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Monsoon said on September 23rd, 2008 at 11:49 pm

Different sponsors have different views of ROI itself. This is as much the case in sponsorship as it is in advertising. In advertising for example, ROI is often measured in terms of impressions, changes to brand performance indicators from consumer research and sales. The idea of actual profit based reporting ROI is rarely achieved and most ad agencies would not be using that as the measure of success.

Personally, I think the sports marketing business shouldn’t try and achieve what the advertising business never achieved. We should define ROI is not a single figure of profit but instead it should be a serious of performance measures. This is what the advertising business does and it is more achievable.

Russell Scibetti said on September 24th, 2008 at 1:26 am

I understand what you are saying, but I have a couple of clarifications/comments. The number of impressions, impact on brand, etc are also very valuable measures. The two main categories of these types are ROO (Return on Objective) and Market/Media Value. These are not actually ROI – ROI is always bottom-line return on investment. You should definitely set objectives (they may be unrelated to profits) and measure your ROO, but this is distinctly different that ROI.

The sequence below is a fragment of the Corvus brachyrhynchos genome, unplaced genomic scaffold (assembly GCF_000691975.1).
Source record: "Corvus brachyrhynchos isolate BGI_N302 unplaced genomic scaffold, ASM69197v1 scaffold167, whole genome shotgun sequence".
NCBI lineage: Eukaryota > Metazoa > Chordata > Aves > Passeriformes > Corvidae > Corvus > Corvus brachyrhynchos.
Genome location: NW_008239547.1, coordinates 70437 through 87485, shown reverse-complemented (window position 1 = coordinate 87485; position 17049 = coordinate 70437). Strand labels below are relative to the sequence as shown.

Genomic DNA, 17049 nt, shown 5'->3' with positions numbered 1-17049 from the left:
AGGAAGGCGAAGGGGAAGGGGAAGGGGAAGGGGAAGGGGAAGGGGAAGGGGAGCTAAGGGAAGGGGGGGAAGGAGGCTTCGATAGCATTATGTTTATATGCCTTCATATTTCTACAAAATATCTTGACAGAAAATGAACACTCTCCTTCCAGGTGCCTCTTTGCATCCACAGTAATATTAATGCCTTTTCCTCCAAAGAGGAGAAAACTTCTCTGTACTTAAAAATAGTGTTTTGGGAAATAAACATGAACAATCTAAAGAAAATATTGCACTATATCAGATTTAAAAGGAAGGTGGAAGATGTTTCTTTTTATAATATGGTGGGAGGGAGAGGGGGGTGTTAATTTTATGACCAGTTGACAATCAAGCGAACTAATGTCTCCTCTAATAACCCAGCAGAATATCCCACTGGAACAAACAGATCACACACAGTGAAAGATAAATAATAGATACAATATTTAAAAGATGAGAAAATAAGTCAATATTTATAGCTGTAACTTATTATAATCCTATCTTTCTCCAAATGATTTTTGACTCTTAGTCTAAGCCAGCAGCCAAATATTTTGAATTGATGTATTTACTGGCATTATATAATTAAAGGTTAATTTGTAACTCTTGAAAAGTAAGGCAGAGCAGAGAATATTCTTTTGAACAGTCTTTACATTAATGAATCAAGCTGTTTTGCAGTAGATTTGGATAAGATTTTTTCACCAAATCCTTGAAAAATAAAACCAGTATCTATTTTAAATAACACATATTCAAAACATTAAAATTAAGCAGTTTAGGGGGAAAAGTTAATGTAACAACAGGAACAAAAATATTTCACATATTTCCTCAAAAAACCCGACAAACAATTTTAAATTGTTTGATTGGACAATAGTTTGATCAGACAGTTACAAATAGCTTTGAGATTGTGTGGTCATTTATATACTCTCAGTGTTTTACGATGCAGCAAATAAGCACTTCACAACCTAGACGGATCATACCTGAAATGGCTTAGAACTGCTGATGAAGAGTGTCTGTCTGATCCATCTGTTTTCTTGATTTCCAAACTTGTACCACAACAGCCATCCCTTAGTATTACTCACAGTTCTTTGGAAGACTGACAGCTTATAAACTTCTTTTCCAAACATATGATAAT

I also think that it can be a good idea to try and calculate ROI. What better method to ultimately indicate a sponsorship’s impact on yor business that its actual return. Is it difficult to measure this accurately? Absolutely, but I wouldn’t say its impossible. If you can measure your media value, ROO and ROI, then you’ve thoroughly evaluated the total impact of your sponsorship.

Thank you for your comment! I hope we can get more discussions going on the site!